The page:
Strategy & LeadershipHR EffectivenessThe role of workplace culture in conflict management

The role of workplace culture in conflict management

While employee conflict is somewhat inevitable, it should never be ignored. Andy Shettle, Chief Product Officer, Selenity discusses the importance of harnessing technology and the role that culture plays in success driven environments.

The merits of maintaining a happy and productive workforce are well documented and economists at the University of Warwick have found that happiness can lead to a 12% spike in productivity, while unhappy workers prove to be 10% less productive. However workplace conflicts are a natural part of the employee lifecycle and many businesses will find that conflict can stem from a range of issues such as personality clashes, miscommunication and organisational mismanagement.

It’s important that businesses identify and combat negativity in the workplace efficiently and have mechanisms in place which aim to resolve conflict during the early stages. If left unaddressed these issues can lead to decreased productivity, project failure, high staff turnover and absenteeism. In fact, conflict is a huge contributor to workplace absence and UK employers can anticipate paying at least £500 per employee each year in absenteeism costs. Developing a culture of conflict resolution enables businesses to nip issues in the bud rather than letting them fester and grow. But what steps can businesses take in order to address workplace conflict and drive up employee satisfaction?

Understanding the scope of the issue

The route to addressing workplace issues is two-fold, firstly HR departments need to ensure they have thorough processes for managing employee relations (ER). Having a clear overview of the most common ER case types such as grievance, disciplinary, or long term sick can help HR teams to spot trends and patterns of behaviour and prevent costly employment tribunals. One option is to consider a HR case management solution that provides a built-in workflow which adheres to the businesses HR policy. Not only does this ensure that the business meets the stages and steps required for each case within the allotted time frame, but also grants access to the right people within the organisation. Monitoring issues in real-time also provides businesses with a marked advantage, it gives them an increased level of visibility as well as the opportunity to provide immediate and accurate feedback on areas such as attendance and performance.

Often, the key to resolving conflict is collaboration. It’s important to have a system in place which allows the central storage of information and gives HR teams the ability to easily share case documentation with those relevant to the process. Ultimately, the quicker a case can be resolved, the less costly it is for the business, the less likely the case will escalate to an employment tribunal and the more satisfied the employee will feel.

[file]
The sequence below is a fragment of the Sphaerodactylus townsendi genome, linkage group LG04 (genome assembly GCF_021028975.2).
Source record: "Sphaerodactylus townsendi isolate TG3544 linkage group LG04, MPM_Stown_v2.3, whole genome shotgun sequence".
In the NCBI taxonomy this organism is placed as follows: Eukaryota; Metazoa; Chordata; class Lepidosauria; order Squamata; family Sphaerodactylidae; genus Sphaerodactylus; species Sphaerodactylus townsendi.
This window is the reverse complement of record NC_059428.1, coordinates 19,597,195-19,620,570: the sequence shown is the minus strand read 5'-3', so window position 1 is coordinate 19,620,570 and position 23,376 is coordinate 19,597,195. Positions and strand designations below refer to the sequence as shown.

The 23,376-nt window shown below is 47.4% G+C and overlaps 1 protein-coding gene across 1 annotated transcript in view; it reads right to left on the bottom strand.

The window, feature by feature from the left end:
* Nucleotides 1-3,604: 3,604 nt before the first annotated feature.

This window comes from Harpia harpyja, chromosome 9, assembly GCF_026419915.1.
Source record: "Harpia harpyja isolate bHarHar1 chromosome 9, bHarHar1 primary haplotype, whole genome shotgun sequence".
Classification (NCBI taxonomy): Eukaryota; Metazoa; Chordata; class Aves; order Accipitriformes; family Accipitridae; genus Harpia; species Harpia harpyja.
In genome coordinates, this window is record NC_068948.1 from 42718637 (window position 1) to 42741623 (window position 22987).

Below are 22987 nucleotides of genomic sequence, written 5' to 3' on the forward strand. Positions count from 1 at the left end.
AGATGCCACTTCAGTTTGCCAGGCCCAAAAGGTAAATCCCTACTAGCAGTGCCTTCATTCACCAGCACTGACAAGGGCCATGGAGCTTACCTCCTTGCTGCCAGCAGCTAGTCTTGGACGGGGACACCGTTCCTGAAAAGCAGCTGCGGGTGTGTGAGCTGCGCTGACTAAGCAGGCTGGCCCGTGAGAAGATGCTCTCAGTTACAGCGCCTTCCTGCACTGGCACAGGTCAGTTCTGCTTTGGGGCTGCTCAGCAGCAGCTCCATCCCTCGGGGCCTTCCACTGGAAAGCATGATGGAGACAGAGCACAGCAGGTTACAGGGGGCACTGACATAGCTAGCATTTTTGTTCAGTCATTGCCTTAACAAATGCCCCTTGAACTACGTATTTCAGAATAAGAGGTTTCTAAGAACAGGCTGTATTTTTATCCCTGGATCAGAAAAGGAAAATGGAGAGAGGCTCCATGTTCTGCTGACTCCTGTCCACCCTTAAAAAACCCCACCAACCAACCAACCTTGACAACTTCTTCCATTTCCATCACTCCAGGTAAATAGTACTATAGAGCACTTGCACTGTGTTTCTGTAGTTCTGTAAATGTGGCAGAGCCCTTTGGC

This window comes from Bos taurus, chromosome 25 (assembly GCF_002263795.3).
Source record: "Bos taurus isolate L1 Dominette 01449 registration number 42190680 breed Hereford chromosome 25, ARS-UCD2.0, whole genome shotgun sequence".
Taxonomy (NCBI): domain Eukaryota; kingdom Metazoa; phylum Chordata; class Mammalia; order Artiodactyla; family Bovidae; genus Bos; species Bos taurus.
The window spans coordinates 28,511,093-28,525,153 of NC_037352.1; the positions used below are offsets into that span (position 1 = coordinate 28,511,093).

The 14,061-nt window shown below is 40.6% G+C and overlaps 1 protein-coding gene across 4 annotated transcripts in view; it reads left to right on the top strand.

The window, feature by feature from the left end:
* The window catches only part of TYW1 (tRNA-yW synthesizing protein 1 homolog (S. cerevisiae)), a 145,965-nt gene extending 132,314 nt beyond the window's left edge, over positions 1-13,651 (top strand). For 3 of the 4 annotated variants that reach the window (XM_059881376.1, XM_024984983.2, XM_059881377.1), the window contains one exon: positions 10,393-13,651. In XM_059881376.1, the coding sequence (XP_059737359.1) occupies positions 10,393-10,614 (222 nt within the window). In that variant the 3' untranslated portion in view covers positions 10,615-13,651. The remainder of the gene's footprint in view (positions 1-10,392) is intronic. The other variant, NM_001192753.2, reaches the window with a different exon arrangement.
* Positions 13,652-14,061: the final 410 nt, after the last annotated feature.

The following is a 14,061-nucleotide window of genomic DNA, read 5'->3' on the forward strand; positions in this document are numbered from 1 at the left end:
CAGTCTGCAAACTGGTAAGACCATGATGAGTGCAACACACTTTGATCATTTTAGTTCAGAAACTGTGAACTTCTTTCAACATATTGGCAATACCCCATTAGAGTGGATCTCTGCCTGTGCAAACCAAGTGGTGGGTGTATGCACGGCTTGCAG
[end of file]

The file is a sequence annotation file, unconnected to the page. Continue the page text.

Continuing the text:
Getting to the root of the cause

Identifying and recording patterns of behaviour is an important part of getting ahead of workplace conflict but it’s also vital for businesses to address the reasons why issues are occurring. Every business has its own culture which defines the way employees interact with one another, how they solve problems and how they rationalise situations.

Hazel Lowndes, founder of organisation development consultancy, Ginger Dog explains: “In most businesses there is a focus on control, figures, data and metrics and these factors are typically the main drivers of success. When conflict arises, there is a tendency for businesses to put more controls in place as a way to combat these issues. However, the reality is that business leaders and managers should be doing the complete opposite and freeing up control and empowering their employees to look after their own workloads, giving them a sense of ownership and responsibility.”

Further to this point Hazel highlights that: “It’s not the responsibility of policies and procedures alone to transform a culture. Obviously, they are an essential part but it’s key that each individual member of the senior team really understands what conflict is, how they’re participating or colluding in it and what belief sets they hold. Usually control, dominance and power are actually driving an atmosphere of bullying that is then replicated across the organisation.”

With this in mind, businesses who find themselves regularly dealing with conflict need to go about harnessing a strategy and culture of conflict resolutions. This could take many forms, for instance line manager training, communication workshops and listening techniques. The culture of an organisation needs to promote honesty, discussion and fairness. Ultimately, there is no running away from conflict, it’s part of our working lives. Business leaders should look to incorporate fairness into every facet of the organisation, from HR strategies, processes, policies and technology. By bringing together culture and processes, businesses will find that conflict is not always a bad thing but ignoring it always is.

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